by Cliff Rold
It only feels like there isn’t much going on in boxing this week if you live in the U.S.
Scottish fans have plenty to celebrate this Saturday. Their brightest talent in years, former Jr. Lightweight and current Lightweight titlist Ricky Burns (34-2, 9 KO), unbeaten in 19 fights since 2007, is back to scratch. He’ll face British challenger Kevin Mitchell (33-1, 24 KO) and the styles should mix just right.
On paper, it’s the fight of the week and could even rise to be more than that. Both men can box and brawl, and neither really does boring well. It should, at the least, be the most bell-to-bell entertaining scrap since Marcos Maidana-Jesus Soto Karass.
Burns, fighting in Glasgow this weekend and in the U.K. exclusively throughout his career, has built one heck of a fun fan base. Anyone reading ever seen a Burns fight? If not, get thee to YouTube. Burns fans are almost as much fun as the fighter.
In a week where former Jr. Welterweight Champion Ricky Hatton has announced a return to the ring, bringing his own lively fan base back for another round of singing and drinking (if not in that order), Burns stands out as someone who could capture the same sort of lightning in a bottle.
So, now, a simple request of the Scots.
If Burns wins this weekend, can the U.S. borrow him?
Yes, of course, he has to get by Mitchell. Some may see that as foregone. Burns boxed the brakes off the same Michael Katsidis who shelled Mitchell in three rounds. It’s best to remember not only that styles make fights but also that the attributes backing style make outcomes. Burns is not a huge puncher and the Mitchell loss is somewhat an anomaly. Mitchell has faced other big punchers and survived, notably in winning a wide decision over Breidis Prescott before the Katsidis loss.
Mitchell also posted a fine victory after Katsidis over undefeated John Murray. He’s ready for the challenge this weekend.
Where Burns can be favored is in his depth of experience and the bottom he’s shown to get where he is. It looked like winning a title wasn’t for him the night of his first major challenge. Locking horns with Puerto Rico’s Rocky Martinez in 2010 for the WBO 130 lb. title, Burns was dropped and looked done in the very first round.
He got up and proved appearances deceiving. In an absolute barnburner, Burns managed to win a decision and hasn’t looked back. He defended the belt three times before moving up and winning the interim WBO strap at 135 from Katsidis late last year in a dominating performance.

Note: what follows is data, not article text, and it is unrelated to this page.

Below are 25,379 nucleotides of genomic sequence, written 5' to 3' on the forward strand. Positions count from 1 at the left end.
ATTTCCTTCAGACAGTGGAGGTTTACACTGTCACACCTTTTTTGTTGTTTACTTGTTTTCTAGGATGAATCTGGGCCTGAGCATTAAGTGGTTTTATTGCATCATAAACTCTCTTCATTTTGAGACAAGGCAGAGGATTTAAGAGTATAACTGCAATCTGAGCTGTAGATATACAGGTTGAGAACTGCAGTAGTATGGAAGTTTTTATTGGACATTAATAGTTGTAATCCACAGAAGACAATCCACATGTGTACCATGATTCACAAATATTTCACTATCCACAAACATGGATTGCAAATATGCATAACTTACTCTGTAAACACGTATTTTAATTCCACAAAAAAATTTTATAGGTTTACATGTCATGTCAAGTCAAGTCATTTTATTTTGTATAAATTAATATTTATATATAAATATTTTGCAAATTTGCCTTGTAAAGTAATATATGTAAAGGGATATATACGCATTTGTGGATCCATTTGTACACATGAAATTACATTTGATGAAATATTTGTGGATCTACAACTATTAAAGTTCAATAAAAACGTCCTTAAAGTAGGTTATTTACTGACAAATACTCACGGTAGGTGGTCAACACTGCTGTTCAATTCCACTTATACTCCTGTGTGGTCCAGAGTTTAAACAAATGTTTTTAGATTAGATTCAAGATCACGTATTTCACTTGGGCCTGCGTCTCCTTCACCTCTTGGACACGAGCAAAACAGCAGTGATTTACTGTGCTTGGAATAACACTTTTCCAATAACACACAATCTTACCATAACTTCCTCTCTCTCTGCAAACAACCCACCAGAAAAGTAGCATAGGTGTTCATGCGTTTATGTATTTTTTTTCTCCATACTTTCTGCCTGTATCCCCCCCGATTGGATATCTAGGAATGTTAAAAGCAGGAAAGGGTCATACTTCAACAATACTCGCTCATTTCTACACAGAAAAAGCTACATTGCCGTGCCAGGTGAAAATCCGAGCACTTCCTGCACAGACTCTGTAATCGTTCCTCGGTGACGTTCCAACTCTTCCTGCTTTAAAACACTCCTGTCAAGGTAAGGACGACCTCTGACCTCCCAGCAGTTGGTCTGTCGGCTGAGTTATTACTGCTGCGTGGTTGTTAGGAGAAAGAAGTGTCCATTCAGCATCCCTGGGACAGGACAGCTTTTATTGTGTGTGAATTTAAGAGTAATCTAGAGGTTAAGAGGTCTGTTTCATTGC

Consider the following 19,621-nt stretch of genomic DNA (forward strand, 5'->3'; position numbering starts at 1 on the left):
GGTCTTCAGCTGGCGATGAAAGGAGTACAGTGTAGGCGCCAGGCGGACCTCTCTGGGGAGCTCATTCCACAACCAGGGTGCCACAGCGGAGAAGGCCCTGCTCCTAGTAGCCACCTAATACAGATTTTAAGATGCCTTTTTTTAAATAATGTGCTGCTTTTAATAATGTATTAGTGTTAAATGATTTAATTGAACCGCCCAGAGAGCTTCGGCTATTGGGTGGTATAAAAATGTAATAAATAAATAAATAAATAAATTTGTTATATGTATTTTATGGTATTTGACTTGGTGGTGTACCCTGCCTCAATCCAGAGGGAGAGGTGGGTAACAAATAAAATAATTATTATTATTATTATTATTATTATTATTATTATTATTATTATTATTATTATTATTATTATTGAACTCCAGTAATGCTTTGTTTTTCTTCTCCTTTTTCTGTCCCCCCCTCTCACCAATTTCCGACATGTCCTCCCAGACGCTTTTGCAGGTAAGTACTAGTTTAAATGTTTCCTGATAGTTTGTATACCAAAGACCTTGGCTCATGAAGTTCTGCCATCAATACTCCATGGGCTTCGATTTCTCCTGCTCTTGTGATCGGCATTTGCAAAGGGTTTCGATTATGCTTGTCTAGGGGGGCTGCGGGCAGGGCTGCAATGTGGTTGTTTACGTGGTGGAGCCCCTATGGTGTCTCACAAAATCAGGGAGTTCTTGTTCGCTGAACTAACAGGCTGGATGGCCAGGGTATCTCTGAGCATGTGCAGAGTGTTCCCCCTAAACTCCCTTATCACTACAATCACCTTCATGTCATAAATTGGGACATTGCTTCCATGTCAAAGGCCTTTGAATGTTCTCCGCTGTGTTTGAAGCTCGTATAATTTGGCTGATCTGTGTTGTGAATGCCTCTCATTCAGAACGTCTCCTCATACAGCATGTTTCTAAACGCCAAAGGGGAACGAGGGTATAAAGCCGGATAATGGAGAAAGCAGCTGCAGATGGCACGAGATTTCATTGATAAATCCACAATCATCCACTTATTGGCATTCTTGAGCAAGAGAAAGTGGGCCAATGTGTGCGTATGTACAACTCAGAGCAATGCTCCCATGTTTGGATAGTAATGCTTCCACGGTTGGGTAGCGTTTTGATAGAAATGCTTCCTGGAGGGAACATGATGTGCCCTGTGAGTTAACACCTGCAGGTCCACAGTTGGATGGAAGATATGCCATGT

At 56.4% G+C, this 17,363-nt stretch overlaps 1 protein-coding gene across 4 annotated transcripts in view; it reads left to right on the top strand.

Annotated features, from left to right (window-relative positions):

His lone fight since, a decision over former Lightweight titlist Paulus Moses in February, might have been his finest performance to date. Staying a step ahead of the game Namibian all night, he outboxed the boxer and set the stage for what amounts to a regional grudge match.
Burns, at 29, is the sort of fighter who appears to have gotten better with a strap around his waist and the time is right to wonder what happens if he breaks out a passport.
Lightweight is beginning to get lively again. The death of Edwin Valero and the moves up the scale of Juan Manuel Marquez left the division looking for a new face. Antonio DeMarco and Miguel Vazquez have won belts, the former more exciting to watch than the latter. Both can fight, but the division needs personality.
Stateside, Adrien Broner is meeting the need. The former Jr. Lightweight titlist, while still largely untested, has built one of the better followings of America’s young guns with a routine as high on boxing skill as it is on comic relief when the microphones are on. All signs point to Broner facing DeMarco in November (more on that below). Then what?
Burns can surely stay in Scotland and continue making his fans and promoters happy, but he might be able to do more than that. If Broner stays at Lightweight for more than a fight, and one presumes he would, can it be assumed he won’t be traveling?
Could Burns be coaxed to do so?
Burns-Broner might not be a superfight, but with the right East Coast location there could be incentive for both Broner’s Cincinnati faithful and Burns’s Scottish loyalists to travel. Lightweight needs an event.
If Burns wins this weekend, a fight with Broner could be it and it likely wouldn’t be an easy task for either man.
So again, Scotland, if Burns wins this weekend, can the U.S. borrow him?
The Weekly Ledger
But wait, there’s more…
Martinez Stays On His Feet: http://www.boxingscene.com/on-survivors-sacrifices-review-ratings-update--57270
Ratings Update: http://www.boxingscene.com/forums/view.php?pg=boxing-ratings
Picks of the Week: http://www.boxingscene.com/boxingscenecoms-television-picks-week--57269
Cliff’s Notes… Anyone else hate fake drama? This whole silliness in the headlines about Antonio DeMarco not fighting Adrien Broner if Broner were to miss weight is worth what? Broner blew 130, but still easily made 135 for his fight with Vicente Escobedo. Let’s assume he won’t blow weight twice in a row…Julio Cesar Chavez Jr. looks like he might not be back in time for a rematch with Middleweight king Sergio Martinez. It’s hard to imagine any suspension Jr. suffers for his second failed drug test will allow room for him to ever make 160 lbs. again. What does Martinez do then? The most exciting answer would be to fight Gennady Golovkin. The safest of the tough options available might be divisional unified titlist Daniel Geale, and that’s not too safe…There is plenty of grumbling about Pacquiao-Marquez IV. Everyone will watch it anyways.
Cliff Rold is the Managing Editor of BoxingScene and a member of the Yahoo Pound for Pound voting panel and the Boxing Writers Association of America. He can be reached at firstname.lastname@example.org